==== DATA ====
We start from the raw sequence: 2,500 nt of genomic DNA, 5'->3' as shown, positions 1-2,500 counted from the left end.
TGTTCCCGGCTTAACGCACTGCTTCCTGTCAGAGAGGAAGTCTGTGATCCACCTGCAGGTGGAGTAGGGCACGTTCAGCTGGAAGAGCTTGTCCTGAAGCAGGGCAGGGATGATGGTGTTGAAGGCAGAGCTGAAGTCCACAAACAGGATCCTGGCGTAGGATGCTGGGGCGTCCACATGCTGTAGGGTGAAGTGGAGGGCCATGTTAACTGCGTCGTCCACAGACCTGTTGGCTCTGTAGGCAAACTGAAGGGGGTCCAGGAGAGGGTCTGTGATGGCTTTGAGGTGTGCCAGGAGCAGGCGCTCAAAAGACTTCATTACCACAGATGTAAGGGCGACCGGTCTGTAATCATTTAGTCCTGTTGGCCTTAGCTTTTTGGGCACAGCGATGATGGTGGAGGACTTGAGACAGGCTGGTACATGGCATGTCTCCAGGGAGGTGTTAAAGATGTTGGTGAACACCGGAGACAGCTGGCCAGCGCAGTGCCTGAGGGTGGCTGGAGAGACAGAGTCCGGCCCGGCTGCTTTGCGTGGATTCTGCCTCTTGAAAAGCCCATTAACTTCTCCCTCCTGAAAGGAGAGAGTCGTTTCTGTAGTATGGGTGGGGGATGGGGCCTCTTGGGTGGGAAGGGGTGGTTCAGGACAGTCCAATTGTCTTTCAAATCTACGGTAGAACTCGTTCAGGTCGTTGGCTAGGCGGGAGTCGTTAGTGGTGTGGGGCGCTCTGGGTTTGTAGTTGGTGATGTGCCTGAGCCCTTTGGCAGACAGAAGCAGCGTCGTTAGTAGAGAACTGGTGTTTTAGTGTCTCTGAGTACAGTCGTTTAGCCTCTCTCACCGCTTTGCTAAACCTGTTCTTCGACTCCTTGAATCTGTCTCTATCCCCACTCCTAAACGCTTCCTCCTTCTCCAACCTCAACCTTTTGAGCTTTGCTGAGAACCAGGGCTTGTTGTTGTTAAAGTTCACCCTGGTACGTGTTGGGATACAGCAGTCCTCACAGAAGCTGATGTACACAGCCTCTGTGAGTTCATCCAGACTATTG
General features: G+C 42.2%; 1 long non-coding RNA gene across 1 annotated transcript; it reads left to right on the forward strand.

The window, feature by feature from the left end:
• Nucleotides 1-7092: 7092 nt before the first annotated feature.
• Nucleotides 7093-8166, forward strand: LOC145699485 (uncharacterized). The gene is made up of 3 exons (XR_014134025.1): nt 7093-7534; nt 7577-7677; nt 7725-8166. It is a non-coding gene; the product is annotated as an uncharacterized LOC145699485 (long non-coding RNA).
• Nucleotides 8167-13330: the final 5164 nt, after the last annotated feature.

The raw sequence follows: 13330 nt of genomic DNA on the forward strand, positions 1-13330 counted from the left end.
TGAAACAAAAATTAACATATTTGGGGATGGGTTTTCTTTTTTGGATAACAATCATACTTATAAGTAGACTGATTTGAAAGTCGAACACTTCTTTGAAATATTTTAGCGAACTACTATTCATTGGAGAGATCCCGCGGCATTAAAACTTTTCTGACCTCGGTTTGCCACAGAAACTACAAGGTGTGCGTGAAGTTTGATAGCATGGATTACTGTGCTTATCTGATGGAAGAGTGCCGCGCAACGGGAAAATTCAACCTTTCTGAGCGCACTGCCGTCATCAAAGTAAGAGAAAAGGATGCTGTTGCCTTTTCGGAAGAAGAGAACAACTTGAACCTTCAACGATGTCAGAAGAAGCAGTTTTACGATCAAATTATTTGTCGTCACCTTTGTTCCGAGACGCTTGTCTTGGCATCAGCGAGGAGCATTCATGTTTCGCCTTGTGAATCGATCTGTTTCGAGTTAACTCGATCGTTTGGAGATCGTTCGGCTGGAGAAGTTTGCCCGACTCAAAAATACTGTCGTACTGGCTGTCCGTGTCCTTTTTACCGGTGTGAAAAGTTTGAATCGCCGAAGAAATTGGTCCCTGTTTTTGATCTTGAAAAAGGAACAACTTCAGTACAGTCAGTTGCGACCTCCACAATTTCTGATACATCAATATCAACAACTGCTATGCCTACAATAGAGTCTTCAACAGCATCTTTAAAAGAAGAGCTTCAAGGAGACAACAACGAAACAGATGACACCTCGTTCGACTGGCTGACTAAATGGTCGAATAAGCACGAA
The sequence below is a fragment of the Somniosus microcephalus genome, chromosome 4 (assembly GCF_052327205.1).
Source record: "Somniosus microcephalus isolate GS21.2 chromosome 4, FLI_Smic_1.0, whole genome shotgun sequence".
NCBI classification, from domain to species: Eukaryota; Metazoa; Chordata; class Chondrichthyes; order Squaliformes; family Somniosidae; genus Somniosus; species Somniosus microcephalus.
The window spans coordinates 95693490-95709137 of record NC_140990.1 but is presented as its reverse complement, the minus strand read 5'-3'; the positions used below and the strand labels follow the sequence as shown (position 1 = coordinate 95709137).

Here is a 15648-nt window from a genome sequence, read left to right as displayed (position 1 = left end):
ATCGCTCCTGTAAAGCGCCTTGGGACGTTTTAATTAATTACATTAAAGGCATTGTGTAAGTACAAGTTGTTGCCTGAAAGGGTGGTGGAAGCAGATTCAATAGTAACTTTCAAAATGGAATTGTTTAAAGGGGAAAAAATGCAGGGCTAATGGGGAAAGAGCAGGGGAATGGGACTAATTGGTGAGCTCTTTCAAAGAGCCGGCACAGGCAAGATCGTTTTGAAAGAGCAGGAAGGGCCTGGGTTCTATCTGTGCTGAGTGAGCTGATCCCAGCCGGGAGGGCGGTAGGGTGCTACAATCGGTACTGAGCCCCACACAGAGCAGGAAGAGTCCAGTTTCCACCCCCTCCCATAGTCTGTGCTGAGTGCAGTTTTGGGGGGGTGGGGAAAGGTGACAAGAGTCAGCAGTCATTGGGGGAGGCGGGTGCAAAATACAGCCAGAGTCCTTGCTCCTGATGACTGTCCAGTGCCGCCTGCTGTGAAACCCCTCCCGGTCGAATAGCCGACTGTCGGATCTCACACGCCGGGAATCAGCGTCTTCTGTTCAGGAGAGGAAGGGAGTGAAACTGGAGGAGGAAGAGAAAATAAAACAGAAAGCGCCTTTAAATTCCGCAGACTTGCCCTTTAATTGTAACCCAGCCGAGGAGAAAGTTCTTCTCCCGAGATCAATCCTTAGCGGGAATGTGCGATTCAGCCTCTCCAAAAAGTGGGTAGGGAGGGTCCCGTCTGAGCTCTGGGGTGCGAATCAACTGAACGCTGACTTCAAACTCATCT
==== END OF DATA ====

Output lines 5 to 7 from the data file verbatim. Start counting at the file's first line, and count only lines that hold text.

• Nucleotides 1-7092: 7092 nt before the first annotated feature.
• Nucleotides 7093-8166, forward strand: LOC145699485 (uncharacterized). The gene is made up of 3 exons (XR_014134025.1): nt 7093-7534; nt 7577-7677; nt 7725-8166. It is a non-coding gene; the product is annotated as an uncharacterized LOC145699485 (long non-coding RNA).
• Nucleotides 8167-13330: the final 5164 nt, after the last annotated feature.